A lot of attention has been given to how to invest your retirement assets prior to retirement. Relatively little attention has been given to the best way to draw down that income when the day comes that you are no longer earning a steady paycheck.

Climbing Mount Everest is a feat accomplished by few people, but not much attention has been given to the treacherous descent. That's too bad, because most of the deaths occurring on Everest happen during the descent, not the climb.


The same reality can be translated to your retirement assets. A lot of attention has been given to how to invest your retirement assets prior to retirement. Relatively little attention has been given to the best way to draw down that income when the day comes that you are no longer earning a steady paycheck. Reaching your target is important, but it isn't the only factor when you begin drawing down that income.


Ask any retiree who withstood a huge hit to their portfolio in 2008 how they feel about the sustainability of their retirement income, and you'll hear a variety of answers. Few, however, will tell you that they slept well and have no concerns about the decline in value that their portfolio had incurred.


The factors to consider when the drawdown of income begins include the sequence of your investment returns, the rate of inflation and the amount of money that you spend.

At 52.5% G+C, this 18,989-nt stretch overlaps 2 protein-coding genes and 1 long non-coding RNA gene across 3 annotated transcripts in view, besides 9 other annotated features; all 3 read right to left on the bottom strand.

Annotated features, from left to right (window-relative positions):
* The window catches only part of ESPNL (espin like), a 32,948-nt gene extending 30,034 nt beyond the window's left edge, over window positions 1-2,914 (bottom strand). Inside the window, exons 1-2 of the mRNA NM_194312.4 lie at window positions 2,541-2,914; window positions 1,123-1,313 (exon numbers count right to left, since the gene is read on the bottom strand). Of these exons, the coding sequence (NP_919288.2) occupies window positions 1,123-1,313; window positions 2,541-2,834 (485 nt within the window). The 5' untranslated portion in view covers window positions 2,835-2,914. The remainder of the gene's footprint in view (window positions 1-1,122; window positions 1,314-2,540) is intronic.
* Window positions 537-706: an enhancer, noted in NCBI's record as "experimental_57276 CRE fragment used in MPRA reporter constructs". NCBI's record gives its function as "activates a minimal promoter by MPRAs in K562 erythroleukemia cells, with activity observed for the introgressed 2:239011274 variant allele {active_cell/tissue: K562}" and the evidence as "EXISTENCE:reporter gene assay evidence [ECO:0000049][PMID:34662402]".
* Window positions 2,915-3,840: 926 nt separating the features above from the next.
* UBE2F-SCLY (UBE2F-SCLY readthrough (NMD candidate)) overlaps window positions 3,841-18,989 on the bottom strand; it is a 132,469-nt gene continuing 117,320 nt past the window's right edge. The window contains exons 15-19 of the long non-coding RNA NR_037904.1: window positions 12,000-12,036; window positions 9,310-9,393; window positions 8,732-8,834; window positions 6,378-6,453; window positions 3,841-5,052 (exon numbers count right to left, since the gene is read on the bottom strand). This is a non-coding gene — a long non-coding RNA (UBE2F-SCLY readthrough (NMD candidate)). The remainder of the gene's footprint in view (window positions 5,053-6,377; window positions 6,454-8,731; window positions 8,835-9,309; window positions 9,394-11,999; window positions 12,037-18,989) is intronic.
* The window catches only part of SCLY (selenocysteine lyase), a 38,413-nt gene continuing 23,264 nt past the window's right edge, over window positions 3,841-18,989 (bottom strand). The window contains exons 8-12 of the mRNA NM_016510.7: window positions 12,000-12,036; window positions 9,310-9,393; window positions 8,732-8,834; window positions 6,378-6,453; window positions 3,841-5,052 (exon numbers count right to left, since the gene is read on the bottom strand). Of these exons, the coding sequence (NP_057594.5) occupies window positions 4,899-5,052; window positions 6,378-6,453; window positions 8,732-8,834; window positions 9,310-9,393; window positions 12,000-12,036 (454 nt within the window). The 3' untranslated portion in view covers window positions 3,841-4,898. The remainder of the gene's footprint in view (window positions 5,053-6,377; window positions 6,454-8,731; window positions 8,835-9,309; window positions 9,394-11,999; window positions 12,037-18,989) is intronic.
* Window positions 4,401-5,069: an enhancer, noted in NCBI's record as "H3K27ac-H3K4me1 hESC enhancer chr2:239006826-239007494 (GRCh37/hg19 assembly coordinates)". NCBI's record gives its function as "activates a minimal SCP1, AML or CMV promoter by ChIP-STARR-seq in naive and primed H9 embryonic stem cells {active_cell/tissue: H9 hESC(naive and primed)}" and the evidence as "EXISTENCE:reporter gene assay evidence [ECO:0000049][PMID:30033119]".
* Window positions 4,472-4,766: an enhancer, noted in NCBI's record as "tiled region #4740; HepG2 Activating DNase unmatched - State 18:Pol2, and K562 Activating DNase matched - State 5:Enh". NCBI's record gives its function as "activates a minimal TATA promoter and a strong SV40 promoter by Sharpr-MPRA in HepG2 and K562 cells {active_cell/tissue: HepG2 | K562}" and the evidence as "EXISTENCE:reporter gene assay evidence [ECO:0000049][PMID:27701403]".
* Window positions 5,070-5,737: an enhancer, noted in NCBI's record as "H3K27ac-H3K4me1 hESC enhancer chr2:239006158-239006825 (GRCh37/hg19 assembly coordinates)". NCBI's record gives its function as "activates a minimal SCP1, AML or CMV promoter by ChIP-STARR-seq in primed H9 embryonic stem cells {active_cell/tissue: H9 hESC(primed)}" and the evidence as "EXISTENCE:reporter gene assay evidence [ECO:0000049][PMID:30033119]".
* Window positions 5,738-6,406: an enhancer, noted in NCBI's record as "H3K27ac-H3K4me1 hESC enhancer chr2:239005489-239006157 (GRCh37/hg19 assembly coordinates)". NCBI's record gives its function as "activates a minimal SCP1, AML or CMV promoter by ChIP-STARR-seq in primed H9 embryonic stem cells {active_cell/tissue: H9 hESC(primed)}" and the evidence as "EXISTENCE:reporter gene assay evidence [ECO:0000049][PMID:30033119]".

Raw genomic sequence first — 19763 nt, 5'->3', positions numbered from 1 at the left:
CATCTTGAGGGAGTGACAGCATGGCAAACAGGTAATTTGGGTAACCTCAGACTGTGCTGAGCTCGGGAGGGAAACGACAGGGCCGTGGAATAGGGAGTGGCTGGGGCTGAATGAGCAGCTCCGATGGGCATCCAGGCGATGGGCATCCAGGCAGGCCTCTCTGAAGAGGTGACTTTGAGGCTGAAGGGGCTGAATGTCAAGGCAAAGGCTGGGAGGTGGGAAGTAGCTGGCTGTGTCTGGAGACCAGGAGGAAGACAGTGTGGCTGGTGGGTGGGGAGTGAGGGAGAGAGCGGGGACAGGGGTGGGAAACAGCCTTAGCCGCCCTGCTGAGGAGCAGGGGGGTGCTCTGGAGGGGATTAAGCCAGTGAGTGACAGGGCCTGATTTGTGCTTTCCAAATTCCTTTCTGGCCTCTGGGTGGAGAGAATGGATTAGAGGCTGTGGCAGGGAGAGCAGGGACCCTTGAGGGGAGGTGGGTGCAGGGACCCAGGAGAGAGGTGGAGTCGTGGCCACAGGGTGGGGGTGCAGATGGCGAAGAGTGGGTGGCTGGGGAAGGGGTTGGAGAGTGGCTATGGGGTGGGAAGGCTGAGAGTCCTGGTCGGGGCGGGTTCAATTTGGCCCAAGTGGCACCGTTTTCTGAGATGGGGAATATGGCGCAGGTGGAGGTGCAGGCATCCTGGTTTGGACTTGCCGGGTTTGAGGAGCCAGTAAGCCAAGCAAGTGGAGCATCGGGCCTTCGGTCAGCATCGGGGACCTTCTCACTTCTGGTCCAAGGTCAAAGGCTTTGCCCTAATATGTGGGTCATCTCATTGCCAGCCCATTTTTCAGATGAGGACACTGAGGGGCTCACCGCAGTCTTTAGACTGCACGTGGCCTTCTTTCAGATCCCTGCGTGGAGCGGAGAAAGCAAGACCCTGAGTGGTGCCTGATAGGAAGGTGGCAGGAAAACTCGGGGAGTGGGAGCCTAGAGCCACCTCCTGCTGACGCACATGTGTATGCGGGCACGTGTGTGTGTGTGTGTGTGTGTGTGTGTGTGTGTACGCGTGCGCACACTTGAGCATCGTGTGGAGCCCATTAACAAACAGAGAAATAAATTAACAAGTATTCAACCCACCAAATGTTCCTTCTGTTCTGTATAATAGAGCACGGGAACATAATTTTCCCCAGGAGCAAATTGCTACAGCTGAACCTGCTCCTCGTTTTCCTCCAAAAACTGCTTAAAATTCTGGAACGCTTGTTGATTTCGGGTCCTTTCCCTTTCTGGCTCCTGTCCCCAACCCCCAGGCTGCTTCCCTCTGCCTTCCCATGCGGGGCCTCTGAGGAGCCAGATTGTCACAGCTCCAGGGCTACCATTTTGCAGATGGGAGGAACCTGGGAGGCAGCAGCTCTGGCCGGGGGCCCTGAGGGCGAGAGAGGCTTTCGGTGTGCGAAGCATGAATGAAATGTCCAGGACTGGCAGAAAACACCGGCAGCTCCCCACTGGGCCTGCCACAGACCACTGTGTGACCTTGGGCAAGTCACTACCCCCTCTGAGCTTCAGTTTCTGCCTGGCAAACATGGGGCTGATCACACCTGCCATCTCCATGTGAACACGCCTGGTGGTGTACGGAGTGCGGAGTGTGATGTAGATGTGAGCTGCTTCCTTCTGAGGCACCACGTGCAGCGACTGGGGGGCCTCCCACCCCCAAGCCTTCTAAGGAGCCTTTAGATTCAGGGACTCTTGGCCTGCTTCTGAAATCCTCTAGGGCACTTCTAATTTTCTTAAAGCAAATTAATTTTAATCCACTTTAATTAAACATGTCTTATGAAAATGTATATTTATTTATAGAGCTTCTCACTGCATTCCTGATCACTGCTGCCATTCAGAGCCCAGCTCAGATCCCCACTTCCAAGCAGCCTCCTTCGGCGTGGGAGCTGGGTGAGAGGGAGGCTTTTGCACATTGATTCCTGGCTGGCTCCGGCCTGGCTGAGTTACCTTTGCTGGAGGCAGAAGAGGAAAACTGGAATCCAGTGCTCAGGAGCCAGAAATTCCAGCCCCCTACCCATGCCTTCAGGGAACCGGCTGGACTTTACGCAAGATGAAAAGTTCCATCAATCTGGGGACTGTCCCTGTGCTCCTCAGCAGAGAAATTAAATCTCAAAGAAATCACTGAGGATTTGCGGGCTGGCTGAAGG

Negative returns on a retiree's investments in the first few years after retirement can create a big hole that's tough to climb out of. If it looks like your sequence of returns is starting in the red, you better have a substantial cushion or a plan to change your spending habits so you don't run out of money. This doesn't mean that you should not own any investments that may exhibit volatility, but it does mean that you should take a good hard look at exactly where the substitutes for your paychecks will come from.


The second factor that may create problems is inflation. Inflation hasn't been a huge concern in the past few years because it has been historically lower than in past periods. That is a good thing, but if you avoid volatility completely in your portfolio and avoid most risk, there is still a good chance that your nest egg is not keeping pace with inflation due to the low interest rate environment that we now live in.


The last factor for your sustainable level of income in retirement is based on how much you actually spend. And just like the sequence of returns, if you spend too much in the early years of retirement, it can cost you freedom and spending power later on in life. Be sure to know how much you'll need, and be vigilant about not exceeding that.


John P. Napolitano is the CEO of U.S. Wealth Management in Braintree, Mass. He may be reached at jnap@uswealthcompanies.com.